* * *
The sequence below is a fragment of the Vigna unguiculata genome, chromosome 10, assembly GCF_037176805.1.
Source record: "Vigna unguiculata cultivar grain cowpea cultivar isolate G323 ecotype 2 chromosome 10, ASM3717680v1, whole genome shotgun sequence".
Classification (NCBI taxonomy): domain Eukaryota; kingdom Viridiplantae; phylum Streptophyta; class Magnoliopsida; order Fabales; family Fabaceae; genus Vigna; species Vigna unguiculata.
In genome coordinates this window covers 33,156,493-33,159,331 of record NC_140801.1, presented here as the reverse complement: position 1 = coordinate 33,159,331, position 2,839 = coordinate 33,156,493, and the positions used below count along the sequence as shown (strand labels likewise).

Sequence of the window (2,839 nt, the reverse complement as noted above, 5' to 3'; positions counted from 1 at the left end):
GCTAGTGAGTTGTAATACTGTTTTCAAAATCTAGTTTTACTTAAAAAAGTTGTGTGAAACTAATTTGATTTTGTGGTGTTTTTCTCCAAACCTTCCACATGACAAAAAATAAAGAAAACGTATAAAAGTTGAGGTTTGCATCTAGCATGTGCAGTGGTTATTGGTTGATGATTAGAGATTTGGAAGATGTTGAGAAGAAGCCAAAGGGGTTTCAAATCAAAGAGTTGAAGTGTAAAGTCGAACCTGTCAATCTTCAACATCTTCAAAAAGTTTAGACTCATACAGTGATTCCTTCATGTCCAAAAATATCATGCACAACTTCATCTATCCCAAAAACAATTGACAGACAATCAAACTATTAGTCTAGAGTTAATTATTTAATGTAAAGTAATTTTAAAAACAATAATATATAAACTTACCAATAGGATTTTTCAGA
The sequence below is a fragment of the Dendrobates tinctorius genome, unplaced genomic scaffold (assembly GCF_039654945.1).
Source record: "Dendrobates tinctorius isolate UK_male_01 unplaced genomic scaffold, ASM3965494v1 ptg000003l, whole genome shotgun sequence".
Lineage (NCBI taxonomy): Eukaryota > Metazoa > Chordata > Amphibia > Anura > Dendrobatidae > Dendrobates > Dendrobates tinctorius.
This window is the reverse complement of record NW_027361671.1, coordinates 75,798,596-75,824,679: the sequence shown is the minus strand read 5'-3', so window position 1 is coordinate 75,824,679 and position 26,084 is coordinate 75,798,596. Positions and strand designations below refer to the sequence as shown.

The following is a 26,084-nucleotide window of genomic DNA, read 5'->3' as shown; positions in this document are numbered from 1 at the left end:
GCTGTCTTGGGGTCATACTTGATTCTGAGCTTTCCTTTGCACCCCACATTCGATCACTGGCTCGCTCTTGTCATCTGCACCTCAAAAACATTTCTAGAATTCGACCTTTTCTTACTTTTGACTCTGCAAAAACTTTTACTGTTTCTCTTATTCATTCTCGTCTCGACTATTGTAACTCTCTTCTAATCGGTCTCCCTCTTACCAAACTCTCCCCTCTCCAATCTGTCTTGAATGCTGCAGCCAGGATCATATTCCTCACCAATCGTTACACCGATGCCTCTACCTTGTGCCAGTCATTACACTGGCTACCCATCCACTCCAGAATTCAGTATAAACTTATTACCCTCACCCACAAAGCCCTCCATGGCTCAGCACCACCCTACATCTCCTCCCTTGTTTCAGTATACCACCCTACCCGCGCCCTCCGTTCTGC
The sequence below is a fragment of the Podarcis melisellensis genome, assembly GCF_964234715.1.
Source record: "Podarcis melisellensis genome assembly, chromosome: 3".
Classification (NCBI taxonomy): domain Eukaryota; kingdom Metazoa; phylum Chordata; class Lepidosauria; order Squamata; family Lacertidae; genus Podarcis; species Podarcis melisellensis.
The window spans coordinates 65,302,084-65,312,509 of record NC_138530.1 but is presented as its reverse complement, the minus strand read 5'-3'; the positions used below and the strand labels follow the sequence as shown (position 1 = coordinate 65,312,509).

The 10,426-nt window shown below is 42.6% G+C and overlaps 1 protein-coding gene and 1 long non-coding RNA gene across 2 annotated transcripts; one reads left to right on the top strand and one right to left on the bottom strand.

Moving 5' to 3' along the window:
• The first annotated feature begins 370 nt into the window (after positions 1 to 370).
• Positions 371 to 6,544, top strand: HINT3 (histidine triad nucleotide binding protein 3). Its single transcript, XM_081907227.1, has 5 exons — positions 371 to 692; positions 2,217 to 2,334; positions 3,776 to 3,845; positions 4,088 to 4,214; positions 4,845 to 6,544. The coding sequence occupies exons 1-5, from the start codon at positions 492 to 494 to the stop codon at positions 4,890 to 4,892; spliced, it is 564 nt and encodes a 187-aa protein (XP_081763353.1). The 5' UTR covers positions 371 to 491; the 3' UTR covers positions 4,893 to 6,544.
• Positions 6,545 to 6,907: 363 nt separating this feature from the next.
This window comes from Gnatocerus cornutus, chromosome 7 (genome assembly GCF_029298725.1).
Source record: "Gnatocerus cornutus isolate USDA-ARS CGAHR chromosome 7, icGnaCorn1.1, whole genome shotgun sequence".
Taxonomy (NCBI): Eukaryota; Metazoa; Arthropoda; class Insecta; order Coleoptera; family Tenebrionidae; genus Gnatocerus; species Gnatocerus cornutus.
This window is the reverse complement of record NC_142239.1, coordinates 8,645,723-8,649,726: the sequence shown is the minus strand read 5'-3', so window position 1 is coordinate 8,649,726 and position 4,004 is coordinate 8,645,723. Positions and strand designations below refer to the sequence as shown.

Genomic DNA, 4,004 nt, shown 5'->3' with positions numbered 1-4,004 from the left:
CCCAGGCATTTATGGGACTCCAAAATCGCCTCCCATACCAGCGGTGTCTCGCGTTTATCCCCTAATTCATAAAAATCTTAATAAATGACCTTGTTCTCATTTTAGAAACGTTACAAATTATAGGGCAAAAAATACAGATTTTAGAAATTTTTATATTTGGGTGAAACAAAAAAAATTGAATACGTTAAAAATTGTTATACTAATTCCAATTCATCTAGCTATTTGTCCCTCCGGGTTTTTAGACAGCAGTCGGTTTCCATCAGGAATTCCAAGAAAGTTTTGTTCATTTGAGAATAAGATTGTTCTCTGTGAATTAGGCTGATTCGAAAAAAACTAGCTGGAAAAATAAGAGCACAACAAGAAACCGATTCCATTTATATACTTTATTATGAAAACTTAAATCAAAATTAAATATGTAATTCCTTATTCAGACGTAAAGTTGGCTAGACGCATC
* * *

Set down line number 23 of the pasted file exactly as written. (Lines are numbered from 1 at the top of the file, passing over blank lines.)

Source record: "Gnatocerus cornutus isolate USDA-ARS CGAHR chromosome 7, icGnaCorn1.1, whole genome shotgun sequence".